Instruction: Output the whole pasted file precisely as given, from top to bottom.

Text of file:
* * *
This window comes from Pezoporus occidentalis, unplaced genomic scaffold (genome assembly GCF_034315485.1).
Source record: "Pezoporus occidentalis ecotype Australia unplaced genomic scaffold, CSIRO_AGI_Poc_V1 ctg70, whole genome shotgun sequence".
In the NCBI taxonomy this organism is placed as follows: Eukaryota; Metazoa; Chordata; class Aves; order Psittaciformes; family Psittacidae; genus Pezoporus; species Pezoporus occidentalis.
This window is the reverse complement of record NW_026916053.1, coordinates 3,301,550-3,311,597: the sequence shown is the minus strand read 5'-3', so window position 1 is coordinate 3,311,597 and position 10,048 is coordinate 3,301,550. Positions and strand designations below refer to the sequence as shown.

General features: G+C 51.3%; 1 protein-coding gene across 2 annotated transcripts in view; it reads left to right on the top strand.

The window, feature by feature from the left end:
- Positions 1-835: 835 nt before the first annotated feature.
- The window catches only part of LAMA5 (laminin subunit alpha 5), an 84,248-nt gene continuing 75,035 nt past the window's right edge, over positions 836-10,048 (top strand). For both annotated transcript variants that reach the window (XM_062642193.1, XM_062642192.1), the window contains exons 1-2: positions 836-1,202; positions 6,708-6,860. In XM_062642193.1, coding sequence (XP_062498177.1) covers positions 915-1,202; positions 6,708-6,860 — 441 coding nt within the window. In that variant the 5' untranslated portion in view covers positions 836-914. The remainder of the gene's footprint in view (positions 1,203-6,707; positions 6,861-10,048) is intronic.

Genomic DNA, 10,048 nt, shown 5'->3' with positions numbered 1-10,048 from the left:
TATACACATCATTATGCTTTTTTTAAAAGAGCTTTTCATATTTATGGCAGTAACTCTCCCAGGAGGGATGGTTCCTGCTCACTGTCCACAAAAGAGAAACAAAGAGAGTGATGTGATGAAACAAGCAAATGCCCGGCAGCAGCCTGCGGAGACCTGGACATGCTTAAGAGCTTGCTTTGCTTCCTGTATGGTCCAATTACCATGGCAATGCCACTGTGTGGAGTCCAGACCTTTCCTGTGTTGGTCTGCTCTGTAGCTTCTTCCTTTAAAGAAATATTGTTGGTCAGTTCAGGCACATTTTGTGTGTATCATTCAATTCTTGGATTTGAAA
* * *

This window comes from Pezoporus occidentalis, unplaced genomic scaffold (genome assembly GCF_034315485.1).
Source record: "Pezoporus occidentalis ecotype Australia unplaced genomic scaffold, CSIRO_AGI_Poc_V1 ctg70, whole genome shotgun sequence".
In the NCBI taxonomy this organism is placed as follows: Eukaryota; Metazoa; Chordata; class Aves; order Psittaciformes; family Psittacidae; genus Pezoporus; species Pezoporus occidentalis.
This window is the reverse complement of record NW_026916053.1, coordinates 3,301,550-3,311,597: the sequence shown is the minus strand read 5'-3', so window position 1 is coordinate 3,311,597 and position 10,048 is coordinate 3,301,550. Positions and strand designations below refer to the sequence as shown.

General features: G+C 51.3%; 1 protein-coding gene across 2 annotated transcripts in view; it reads left to right on the top strand.

The window, feature by feature from the left end:
- Positions 1-835: 835 nt before the first annotated feature.
- The window catches only part of LAMA5 (laminin subunit alpha 5), an 84,248-nt gene continuing 75,035 nt past the window's right edge, over positions 836-10,048 (top strand). For both annotated transcript variants that reach the window (XM_062642193.1, XM_062642192.1), the window contains exons 1-2: positions 836-1,202; positions 6,708-6,860. In XM_062642193.1, coding sequence (XP_062498177.1) covers positions 915-1,202; positions 6,708-6,860 — 441 coding nt within the window. In that variant the 5' untranslated portion in view covers positions 836-914. The remainder of the gene's footprint in view (positions 1,203-6,707; positions 6,861-10,048) is intronic.

Genomic DNA, 10,048 nt, shown 5'->3' with positions numbered 1-10,048 from the left:
TATACACATCATTATGCTTTTTTTAAAAGAGCTTTTCATATTTATGGCAGTAACTCTCCCAGGAGGGATGGTTCCTGCTCACTGTCCACAAAAGAGAAACAAAGAGAGTGATGTGATGAAACAAGCAAATGCCCGGCAGCAGCCTGCGGAGACCTGGACATGCTTAAGAGCTTGCTTTGCTTCCTGTATGGTCCAATTACCATGGCAATGCCACTGTGTGGAGTCCAGACCTTTCCTGTGTTGGTCTGCTCTGTAGCTTCTTCCTTTAAAGAAATATTGTTGGTCAGTTCAGGCACATTTTGTGTGTATCATTCAATTCTTGGATTTGAAA